We must read Scripture from the foundation – from Torah – upward. Let’s think about Scripture as if it were a house. How would we go about building a two-story house? Would a builder start at the first level? The second level? The roof? No! They are going to begin by laying the foundation. Only from there can they build the rest of the house. That is how we must consider Scripture, from the foundation upward.
The Scriptures include the Torah, the Writings, and the Prophets (together, these are called the “Tanakh”, or Hebrew Scriptures). Upon these, rest the Apostolic Writings of the Besorot (Gospels), Acts, the Epistles and the Apocalypse of John (Revelation). These Scriptural elements all build upon one another, just like a multi-storied house. As a matter of fact, the Tanakh was the Bible that Yeshua and all the Apostles read, taught from and understood as foundational to their message.
In Judaism, we celebrate the giving of Torah at Mount Sinai annually. Have you ever thought about how fundamental, how foundational, this Sinai event was for all humanity? Let’s put this event into contemporary words: at Sinai, the Creator of Everything stepped into His creation, before the entire nation of Israel, and said something like “Hey, I’m G-d. Look around, I made all this – and by the way I’m the one that got you out of slavery. It’s really nice to meet you all.” This was THE pivotal event in human history.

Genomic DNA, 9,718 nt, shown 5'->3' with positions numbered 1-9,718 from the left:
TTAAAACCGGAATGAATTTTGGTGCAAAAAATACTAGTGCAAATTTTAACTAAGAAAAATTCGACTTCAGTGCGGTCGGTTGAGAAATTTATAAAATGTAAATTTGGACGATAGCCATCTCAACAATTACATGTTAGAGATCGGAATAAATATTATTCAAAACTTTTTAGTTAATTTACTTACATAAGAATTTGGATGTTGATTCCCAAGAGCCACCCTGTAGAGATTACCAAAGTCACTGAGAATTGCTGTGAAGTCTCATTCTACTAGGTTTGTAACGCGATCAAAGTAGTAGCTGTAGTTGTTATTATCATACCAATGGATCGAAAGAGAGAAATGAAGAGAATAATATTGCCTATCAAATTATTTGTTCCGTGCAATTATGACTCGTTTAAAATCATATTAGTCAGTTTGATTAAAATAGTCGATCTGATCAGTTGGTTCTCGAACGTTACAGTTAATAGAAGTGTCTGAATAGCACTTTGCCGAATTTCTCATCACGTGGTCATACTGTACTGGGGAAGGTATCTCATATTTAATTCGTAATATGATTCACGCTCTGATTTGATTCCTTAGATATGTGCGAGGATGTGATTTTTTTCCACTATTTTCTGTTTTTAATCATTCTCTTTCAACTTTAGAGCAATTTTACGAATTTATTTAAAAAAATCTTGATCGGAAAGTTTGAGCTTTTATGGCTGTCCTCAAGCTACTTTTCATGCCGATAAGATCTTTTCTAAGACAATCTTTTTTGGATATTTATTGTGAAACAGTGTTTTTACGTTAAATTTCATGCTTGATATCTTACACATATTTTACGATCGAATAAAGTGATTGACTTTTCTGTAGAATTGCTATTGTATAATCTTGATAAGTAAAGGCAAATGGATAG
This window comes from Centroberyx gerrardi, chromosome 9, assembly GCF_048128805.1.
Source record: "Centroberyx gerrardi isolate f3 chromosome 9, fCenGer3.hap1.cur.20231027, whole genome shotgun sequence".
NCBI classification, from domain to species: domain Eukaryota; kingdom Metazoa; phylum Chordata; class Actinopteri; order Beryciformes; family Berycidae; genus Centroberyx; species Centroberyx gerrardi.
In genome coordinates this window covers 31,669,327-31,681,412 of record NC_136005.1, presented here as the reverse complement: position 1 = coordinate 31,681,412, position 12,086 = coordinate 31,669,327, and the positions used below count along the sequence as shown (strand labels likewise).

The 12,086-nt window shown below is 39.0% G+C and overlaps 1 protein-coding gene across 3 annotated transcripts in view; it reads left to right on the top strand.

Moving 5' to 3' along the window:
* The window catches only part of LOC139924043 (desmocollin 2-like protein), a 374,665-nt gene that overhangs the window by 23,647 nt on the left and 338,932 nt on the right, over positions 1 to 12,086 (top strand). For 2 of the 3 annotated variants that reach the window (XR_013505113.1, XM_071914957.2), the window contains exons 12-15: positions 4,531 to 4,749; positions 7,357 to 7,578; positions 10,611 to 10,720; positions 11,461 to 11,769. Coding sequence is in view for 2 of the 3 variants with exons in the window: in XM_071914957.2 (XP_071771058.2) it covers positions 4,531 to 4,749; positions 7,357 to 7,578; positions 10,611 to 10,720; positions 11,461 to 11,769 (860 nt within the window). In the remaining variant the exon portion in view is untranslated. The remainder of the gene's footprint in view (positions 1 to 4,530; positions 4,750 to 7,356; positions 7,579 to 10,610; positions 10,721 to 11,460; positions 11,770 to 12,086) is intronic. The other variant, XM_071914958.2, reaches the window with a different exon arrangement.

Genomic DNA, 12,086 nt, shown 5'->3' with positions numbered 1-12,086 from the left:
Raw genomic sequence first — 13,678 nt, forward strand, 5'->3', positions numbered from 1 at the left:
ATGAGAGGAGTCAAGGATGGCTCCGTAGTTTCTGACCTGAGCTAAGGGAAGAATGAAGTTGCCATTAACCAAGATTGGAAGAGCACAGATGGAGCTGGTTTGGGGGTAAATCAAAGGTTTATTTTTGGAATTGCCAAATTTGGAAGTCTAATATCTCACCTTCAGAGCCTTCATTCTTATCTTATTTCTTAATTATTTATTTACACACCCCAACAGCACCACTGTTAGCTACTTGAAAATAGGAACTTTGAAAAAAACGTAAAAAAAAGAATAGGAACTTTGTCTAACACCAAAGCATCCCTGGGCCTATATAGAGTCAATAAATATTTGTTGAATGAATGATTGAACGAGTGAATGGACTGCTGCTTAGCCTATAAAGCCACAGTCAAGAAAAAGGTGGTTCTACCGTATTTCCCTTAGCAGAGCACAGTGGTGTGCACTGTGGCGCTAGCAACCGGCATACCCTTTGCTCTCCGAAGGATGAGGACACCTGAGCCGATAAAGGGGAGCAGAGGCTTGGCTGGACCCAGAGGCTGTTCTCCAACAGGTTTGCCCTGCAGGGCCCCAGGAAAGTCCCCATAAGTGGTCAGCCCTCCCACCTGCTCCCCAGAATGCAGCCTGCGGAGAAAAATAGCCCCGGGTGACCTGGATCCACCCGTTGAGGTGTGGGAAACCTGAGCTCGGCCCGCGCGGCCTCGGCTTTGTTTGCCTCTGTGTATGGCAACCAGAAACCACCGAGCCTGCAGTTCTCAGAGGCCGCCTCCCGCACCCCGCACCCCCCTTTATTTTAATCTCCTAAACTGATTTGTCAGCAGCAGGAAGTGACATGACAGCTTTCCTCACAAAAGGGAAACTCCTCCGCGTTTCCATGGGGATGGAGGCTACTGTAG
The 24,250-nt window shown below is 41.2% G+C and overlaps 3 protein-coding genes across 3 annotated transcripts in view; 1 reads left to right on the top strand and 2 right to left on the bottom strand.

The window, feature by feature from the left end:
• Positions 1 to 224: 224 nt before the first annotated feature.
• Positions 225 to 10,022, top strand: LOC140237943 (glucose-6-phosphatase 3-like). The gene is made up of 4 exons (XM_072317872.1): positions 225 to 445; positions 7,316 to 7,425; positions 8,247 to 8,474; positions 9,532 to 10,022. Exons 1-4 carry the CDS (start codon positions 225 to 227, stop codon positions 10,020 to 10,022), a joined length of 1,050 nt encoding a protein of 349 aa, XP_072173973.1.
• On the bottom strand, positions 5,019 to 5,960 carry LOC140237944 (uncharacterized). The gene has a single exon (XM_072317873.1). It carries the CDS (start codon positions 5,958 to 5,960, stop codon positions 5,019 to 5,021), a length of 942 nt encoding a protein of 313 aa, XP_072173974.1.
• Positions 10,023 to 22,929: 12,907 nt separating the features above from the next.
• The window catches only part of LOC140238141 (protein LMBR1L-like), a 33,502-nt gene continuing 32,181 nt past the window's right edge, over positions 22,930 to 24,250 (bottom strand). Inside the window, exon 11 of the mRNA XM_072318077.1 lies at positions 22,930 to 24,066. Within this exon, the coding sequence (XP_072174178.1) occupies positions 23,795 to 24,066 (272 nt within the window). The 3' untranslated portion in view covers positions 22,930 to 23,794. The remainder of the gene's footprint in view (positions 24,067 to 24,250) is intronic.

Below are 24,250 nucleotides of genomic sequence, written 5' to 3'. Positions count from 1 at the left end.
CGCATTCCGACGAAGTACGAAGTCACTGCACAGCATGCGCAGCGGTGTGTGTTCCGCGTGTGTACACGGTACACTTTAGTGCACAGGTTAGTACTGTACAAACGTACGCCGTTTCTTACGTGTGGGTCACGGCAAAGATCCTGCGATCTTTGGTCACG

In this moment, G-d introduced Himself, not just to one solitary person, but He introduced Himself to an entire nation – publicly! This introduction to Hashem was seared into the collective consciousness of the Jewish nation and it was not dependent upon only one person to remember the experience. In addition, from this ancient event we get all of Torah. Had this public event not happened, Genesis to Deuteronomy (B’reisheet to D’varim) would not have been recorded. That’s right, without Sinai we would not have stories of Adam and Eve, Noah, Abraham, Isaac and Jacob, etc. G-d’s introduction at Sinai, and His subsequent instruction, underlines Torah as the foundational revelation upon which all later revelation must be built and with which it must agree.
Building from that foundational revelation of Torah, let’s look at our seven supernal truths about the Scriptures.